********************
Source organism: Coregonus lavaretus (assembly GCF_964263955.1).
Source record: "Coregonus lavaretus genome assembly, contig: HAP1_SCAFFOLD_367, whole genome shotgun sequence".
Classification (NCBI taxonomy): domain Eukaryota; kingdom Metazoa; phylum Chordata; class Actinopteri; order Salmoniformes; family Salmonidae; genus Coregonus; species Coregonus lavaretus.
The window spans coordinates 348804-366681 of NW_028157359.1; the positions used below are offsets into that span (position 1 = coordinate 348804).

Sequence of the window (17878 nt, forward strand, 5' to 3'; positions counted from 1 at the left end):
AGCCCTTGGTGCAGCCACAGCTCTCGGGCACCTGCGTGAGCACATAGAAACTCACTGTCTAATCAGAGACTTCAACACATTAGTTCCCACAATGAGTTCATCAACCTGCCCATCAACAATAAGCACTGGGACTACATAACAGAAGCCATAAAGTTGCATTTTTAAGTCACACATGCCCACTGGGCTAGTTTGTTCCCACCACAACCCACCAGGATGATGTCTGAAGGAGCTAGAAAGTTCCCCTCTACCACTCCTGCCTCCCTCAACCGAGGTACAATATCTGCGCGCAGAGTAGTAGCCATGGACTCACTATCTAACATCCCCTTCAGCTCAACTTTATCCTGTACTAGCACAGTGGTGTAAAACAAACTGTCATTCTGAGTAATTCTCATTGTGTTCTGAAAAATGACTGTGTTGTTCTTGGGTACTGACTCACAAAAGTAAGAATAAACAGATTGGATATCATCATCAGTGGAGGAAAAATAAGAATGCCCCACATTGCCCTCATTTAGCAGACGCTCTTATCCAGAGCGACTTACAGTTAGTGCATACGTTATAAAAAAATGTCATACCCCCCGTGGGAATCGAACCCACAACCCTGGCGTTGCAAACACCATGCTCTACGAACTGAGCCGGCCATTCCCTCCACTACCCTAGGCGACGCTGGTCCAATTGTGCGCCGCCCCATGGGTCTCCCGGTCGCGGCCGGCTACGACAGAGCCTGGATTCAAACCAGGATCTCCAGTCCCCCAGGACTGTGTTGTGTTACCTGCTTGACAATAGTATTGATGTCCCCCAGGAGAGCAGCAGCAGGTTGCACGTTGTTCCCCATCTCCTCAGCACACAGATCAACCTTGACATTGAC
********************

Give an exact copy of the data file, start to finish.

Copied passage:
Source organism: Coregonus lavaretus (assembly GCF_964263955.1).
Source record: "Coregonus lavaretus genome assembly, contig: HAP1_SCAFFOLD_367, whole genome shotgun sequence".
Classification (NCBI taxonomy): domain Eukaryota; kingdom Metazoa; phylum Chordata; class Actinopteri; order Salmoniformes; family Salmonidae; genus Coregonus; species Coregonus lavaretus.
The window spans coordinates 348804-366681 of NW_028157359.1; the positions used below are offsets into that span (position 1 = coordinate 348804).

Sequence of the window (17878 nt, forward strand, 5' to 3'; positions counted from 1 at the left end):
AGCCCTTGGTGCAGCCACAGCTCTCGGGCACCTGCGTGAGCACATAGAAACTCACTGTCTAATCAGAGACTTCAACACATTAGTTCCCACAATGAGTTCATCAACCTGCCCATCAACAATAAGCACTGGGACTACATAACAGAAGCCATAAAGTTGCATTTTTAAGTCACACATGCCCACTGGGCTAGTTTGTTCCCACCACAACCCACCAGGATGATGTCTGAAGGAGCTAGAAAGTTCCCCTCTACCACTCCTGCCTCCCTCAACCGAGGTACAATATCTGCGCGCAGAGTAGTAGCCATGGACTCACTATCTAACATCCCCTTCAGCTCAACTTTATCCTGTACTAGCACAGTGGTGTAAAACAAACTGTCATTCTGAGTAATTCTCATTGTGTTCTGAAAAATGACTGTGTTGTTCTTGGGTACTGACTCACAAAAGTAAGAATAAACAGATTGGATATCATCATCAGTGGAGGAAAAATAAGAATGCCCCACATTGCCCTCATTTAGCAGACGCTCTTATCCAGAGCGACTTACAGTTAGTGCATACGTTATAAAAAAATGTCATACCCCCCGTGGGAATCGAACCCACAACCCTGGCGTTGCAAACACCATGCTCTACGAACTGAGCCGGCCATTCCCTCCACTACCCTAGGCGACGCTGGTCCAATTGTGCGCCGCCCCATGGGTCTCCCGGTCGCGGCCGGCTACGACAGAGCCTGGATTCAAACCAGGATCTCCAGTCCCCCAGGACTGTGTTGTGTTACCTGCTTGACAATAGTATTGATGTCCCCCAGGAGAGCAGCAGCAGGTTGCACGTTGTTCCCCATCTCCTCAGCACACAGATCAACCTTGACATTGAC